Rehabilitating one of Bucharest’s charmingly old buildings is no picnic at the park. Reviving what was once a stunning architectural masterpiece and modernizing it to fit a modern kitchen and bar was brilliantly executed by Romanian studio SYAA Architecture (Soare & Yokina Associated Architects) and Cella Cosimex construction and restoration. An amazingly intricate project inside-out, this new restaurant & bar in Bucharest is something worth visiting and admiring.
Built in the early 20th century, the house that shelters the Simbio Kitchen & Bar was mostly adorned with custom furniture and a few key items found by the owners at flea markets, in warehouses and on the internet. The team of architects that made this project possible is made of architect Eliza Yokina, architect Irina Plopeanu, architect Cosmin Anghelache, and architect Simina Ignat. They saw with the mind’s eye how the old house could be transformed into a place where people meet to grab a bite together or come to work undisturbed on their projects. They collaborated with the owners to create a sense of freedom and coziness in the middle of Romania’s capital.
According to SYAA Architecture, “the space had two roles to play: to be perfectly functional for the restaurant, but also to be representative for the house on 26 Negustorilor Street that existed for a century there.” The project comprises the rehabilitation and interior design for a new restaurant and bar opened by Dana Nica and Iulia Younis. Spreading over 360 square meters, spaces photographed by Catalin Georgescu look awfully inviting.
“It was exciting the first contact with the house: quiet, beautiful, dark, with its green light filtered by the abundant garden, with smoked stoves, pale mirrors, and heavy furniture. The house had already well defined spaces: the lounge with skylight, the green stove room, the small room, the great room, the staircase, the basement with brick arches … It was obvious from the beginning that the bar will be at the basement, the restaurant with show kitchen on the ground floor and the working space in the attic. We just accommodated the functional scenario as efficiently as possible in the existing spaces, meaning in some cases gaps in the walls, non-structural walls changes, and generally minimal interventions.”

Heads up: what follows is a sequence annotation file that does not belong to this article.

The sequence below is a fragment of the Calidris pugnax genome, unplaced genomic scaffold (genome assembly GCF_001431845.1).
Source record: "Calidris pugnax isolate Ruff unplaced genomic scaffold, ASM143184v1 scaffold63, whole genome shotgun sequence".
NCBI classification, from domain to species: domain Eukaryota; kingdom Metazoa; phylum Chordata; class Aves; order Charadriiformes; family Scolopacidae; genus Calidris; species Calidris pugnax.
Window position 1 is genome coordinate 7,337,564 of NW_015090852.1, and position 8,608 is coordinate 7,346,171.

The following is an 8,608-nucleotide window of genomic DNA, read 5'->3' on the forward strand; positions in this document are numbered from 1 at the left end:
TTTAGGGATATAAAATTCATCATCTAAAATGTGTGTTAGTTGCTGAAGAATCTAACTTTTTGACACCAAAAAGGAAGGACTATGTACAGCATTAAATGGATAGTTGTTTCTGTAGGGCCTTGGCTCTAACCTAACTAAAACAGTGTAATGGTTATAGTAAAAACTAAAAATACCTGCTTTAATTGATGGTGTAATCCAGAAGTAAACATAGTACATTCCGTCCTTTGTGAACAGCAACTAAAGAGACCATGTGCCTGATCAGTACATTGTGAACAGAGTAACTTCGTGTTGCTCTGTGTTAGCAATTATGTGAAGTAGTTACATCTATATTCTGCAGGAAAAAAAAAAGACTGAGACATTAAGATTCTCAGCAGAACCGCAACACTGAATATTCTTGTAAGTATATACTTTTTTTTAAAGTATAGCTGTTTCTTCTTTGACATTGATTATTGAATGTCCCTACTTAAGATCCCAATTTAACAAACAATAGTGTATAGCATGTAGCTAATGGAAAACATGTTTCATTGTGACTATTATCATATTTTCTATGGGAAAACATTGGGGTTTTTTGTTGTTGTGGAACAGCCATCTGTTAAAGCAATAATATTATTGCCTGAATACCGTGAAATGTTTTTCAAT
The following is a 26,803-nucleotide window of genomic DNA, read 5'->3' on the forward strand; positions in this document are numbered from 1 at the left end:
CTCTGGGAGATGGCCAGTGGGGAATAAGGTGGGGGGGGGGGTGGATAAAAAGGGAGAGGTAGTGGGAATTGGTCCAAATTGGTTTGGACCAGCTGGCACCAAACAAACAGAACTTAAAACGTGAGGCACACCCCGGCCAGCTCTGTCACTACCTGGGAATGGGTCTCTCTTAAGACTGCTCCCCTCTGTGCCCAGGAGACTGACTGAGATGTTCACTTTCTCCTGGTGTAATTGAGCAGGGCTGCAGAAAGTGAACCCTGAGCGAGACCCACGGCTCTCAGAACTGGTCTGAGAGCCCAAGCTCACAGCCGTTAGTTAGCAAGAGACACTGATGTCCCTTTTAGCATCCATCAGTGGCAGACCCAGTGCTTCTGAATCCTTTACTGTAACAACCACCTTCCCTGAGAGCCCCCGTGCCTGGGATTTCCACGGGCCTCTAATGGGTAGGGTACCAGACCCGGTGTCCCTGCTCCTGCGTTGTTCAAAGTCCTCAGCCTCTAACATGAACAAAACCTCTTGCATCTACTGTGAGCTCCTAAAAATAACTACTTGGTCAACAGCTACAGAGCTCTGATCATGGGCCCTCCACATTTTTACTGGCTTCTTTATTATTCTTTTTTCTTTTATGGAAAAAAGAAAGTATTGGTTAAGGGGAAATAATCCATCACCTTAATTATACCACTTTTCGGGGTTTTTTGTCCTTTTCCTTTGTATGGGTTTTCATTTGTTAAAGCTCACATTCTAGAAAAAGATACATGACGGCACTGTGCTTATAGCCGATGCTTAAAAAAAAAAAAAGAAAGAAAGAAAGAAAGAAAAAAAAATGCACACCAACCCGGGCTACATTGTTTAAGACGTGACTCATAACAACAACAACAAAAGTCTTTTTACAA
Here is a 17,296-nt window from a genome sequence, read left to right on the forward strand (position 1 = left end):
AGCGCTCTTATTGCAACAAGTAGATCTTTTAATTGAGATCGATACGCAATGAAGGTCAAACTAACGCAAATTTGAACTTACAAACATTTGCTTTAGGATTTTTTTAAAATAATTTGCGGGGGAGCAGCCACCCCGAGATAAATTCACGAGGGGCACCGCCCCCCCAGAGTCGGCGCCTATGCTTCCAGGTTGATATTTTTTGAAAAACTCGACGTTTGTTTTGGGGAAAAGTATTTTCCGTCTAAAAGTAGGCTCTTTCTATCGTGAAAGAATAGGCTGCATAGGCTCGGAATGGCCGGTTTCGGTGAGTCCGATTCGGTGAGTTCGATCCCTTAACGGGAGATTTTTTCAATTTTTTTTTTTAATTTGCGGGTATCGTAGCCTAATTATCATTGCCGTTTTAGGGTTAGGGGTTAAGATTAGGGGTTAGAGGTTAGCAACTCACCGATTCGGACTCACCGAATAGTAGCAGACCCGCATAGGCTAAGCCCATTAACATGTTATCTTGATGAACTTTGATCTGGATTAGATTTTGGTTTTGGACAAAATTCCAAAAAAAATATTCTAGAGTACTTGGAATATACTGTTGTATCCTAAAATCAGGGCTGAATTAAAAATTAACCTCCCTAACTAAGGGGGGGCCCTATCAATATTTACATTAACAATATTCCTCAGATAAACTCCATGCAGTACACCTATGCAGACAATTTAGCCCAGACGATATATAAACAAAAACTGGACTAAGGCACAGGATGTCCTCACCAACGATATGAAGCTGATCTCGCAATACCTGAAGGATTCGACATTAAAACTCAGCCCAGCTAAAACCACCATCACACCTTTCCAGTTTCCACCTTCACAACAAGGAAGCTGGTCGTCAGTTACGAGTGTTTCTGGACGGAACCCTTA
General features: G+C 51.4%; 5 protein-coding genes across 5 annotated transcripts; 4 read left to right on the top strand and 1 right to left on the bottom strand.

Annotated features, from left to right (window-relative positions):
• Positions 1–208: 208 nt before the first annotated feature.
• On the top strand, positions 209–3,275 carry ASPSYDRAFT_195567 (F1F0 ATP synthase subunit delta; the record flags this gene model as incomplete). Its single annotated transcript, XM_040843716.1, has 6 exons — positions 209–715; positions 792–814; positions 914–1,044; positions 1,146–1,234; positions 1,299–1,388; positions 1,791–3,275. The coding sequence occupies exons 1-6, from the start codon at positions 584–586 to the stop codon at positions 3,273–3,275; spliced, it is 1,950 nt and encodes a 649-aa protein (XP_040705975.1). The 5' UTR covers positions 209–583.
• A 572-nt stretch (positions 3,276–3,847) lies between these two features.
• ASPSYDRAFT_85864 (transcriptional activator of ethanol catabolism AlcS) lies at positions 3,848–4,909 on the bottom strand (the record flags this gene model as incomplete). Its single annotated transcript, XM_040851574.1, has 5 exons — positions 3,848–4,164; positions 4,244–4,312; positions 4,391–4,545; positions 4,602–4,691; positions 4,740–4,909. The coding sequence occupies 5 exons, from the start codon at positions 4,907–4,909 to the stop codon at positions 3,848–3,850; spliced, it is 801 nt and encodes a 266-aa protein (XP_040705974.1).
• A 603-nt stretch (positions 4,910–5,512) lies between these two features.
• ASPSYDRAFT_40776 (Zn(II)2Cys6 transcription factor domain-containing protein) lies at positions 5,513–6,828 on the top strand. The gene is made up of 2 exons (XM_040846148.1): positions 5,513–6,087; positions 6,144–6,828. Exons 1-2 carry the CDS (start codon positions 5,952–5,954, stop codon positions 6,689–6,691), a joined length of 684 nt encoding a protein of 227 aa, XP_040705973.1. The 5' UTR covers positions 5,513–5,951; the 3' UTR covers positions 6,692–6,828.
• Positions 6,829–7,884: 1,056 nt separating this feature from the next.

After minimally intervening on the building’s spaces, the WOW factor was introduced through carefully selected alterations: “We have taken some measures that have impacted quite decisively on the house look like eliminating the eaves – nonspecific to the Venetian style in architecture, the Cartesian model introduced on the facade and the newly built roof terrace.”
So you see how love for the old can beautifully blend in with the new, creating exceptional spaces? Romania has many historic buildings beautifully renovated, so come see the Alt Club, an Exclusive IT Club in Romania Occupying a Historic Building in Timisoara.
Energy during the construction process was saved by using FSC-certified glulam timber instead of steel to create the building’s distinctive wavy roof, while the store’s external walls use hemclad, a highly innovative insulator made from hemp, which, like all plants, absorbs CO2 from the atmosphere as it grows. An 80,000 litre water tank below ground provides water for the store’s toilets and waters the site’s green wall’, which provides natural insulation, acts as an all-natural pollution filter near the car park, and helps to encourage biodiversity. The result is a building that uses a fraction of the energy of structures of a similar size, and is still very popular with local shoppers.
An example of a huge success is Heneghan Peng Architects’ Giant’s Causeway Visitors’ Centre in Antrim, Northern Ireland. Using the large difference in level across the site, the architects created two folds in the landscape. Bold, but not conflicting with the rather bleak natural environment, these folds draw all the man-made areas together and create one fitting man-made break in the natural landscape. In the words of the architects themselves, There is no longer a building and a landscape, but building becomes landscape and the landscape itself remains spectacular and iconic